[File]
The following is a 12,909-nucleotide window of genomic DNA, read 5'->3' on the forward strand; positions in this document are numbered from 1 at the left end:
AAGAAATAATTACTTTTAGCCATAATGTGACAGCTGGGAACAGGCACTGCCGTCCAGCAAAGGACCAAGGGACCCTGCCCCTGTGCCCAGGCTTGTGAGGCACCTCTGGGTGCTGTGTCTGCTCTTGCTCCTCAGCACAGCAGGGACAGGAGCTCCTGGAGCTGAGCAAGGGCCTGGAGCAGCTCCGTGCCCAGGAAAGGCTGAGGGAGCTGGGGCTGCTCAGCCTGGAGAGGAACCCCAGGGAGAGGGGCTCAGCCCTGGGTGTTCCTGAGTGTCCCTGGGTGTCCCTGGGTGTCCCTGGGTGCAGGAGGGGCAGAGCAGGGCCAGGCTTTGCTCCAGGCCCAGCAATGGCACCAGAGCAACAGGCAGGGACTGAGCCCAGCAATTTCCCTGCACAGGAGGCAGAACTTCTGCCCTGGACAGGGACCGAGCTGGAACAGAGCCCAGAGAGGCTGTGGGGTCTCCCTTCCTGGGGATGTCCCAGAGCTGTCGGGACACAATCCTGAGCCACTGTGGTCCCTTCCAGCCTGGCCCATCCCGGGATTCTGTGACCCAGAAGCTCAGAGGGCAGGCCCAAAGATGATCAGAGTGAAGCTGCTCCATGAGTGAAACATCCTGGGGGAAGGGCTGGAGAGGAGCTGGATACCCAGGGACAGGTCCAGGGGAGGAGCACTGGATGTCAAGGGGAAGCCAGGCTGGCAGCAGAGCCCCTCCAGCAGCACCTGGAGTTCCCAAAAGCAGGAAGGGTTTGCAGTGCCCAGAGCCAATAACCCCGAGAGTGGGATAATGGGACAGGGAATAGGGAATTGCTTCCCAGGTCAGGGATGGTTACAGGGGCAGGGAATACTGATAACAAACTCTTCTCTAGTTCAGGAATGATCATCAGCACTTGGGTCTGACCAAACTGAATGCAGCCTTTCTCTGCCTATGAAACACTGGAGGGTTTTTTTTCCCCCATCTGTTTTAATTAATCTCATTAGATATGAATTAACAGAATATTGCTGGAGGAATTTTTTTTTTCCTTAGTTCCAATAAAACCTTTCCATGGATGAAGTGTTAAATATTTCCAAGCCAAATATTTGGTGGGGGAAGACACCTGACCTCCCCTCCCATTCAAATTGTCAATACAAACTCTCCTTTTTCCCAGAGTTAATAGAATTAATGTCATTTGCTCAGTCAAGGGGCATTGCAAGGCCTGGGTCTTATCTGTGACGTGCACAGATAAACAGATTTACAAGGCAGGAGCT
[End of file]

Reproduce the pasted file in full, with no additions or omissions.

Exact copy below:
The following is a 12,909-nucleotide window of genomic DNA, read 5'->3' on the forward strand; positions in this document are numbered from 1 at the left end:
AAGAAATAATTACTTTTAGCCATAATGTGACAGCTGGGAACAGGCACTGCCGTCCAGCAAAGGACCAAGGGACCCTGCCCCTGTGCCCAGGCTTGTGAGGCACCTCTGGGTGCTGTGTCTGCTCTTGCTCCTCAGCACAGCAGGGACAGGAGCTCCTGGAGCTGAGCAAGGGCCTGGAGCAGCTCCGTGCCCAGGAAAGGCTGAGGGAGCTGGGGCTGCTCAGCCTGGAGAGGAACCCCAGGGAGAGGGGCTCAGCCCTGGGTGTTCCTGAGTGTCCCTGGGTGTCCCTGGGTGTCCCTGGGTGCAGGAGGGGCAGAGCAGGGCCAGGCTTTGCTCCAGGCCCAGCAATGGCACCAGAGCAACAGGCAGGGACTGAGCCCAGCAATTTCCCTGCACAGGAGGCAGAACTTCTGCCCTGGACAGGGACCGAGCTGGAACAGAGCCCAGAGAGGCTGTGGGGTCTCCCTTCCTGGGGATGTCCCAGAGCTGTCGGGACACAATCCTGAGCCACTGTGGTCCCTTCCAGCCTGGCCCATCCCGGGATTCTGTGACCCAGAAGCTCAGAGGGCAGGCCCAAAGATGATCAGAGTGAAGCTGCTCCATGAGTGAAACATCCTGGGGGAAGGGCTGGAGAGGAGCTGGATACCCAGGGACAGGTCCAGGGGAGGAGCACTGGATGTCAAGGGGAAGCCAGGCTGGCAGCAGAGCCCCTCCAGCAGCACCTGGAGTTCCCAAAAGCAGGAAGGGTTTGCAGTGCCCAGAGCCAATAACCCCGAGAGTGGGATAATGGGACAGGGAATAGGGAATTGCTTCCCAGGTCAGGGATGGTTACAGGGGCAGGGAATACTGATAACAAACTCTTCTCTAGTTCAGGAATGATCATCAGCACTTGGGTCTGACCAAACTGAATGCAGCCTTTCTCTGCCTATGAAACACTGGAGGGTTTTTTTTCCCCCATCTGTTTTAATTAATCTCATTAGATATGAATTAACAGAATATTGCTGGAGGAATTTTTTTTTTCCTTAGTTCCAATAAAACCTTTCCATGGATGAAGTGTTAAATATTTCCAAGCCAAATATTTGGTGGGGGAAGACACCTGACCTCCCCTCCCATTCAAATTGTCAATACAAACTCTCCTTTTTCCCAGAGTTAATAGAATTAATGTCATTTGCTCAGTCAAGGGGCATTGCAAGGCCTGGGTCTTATCTGTGACGTGCACAGATAAACAGATTTACAAGGCAGGAGCT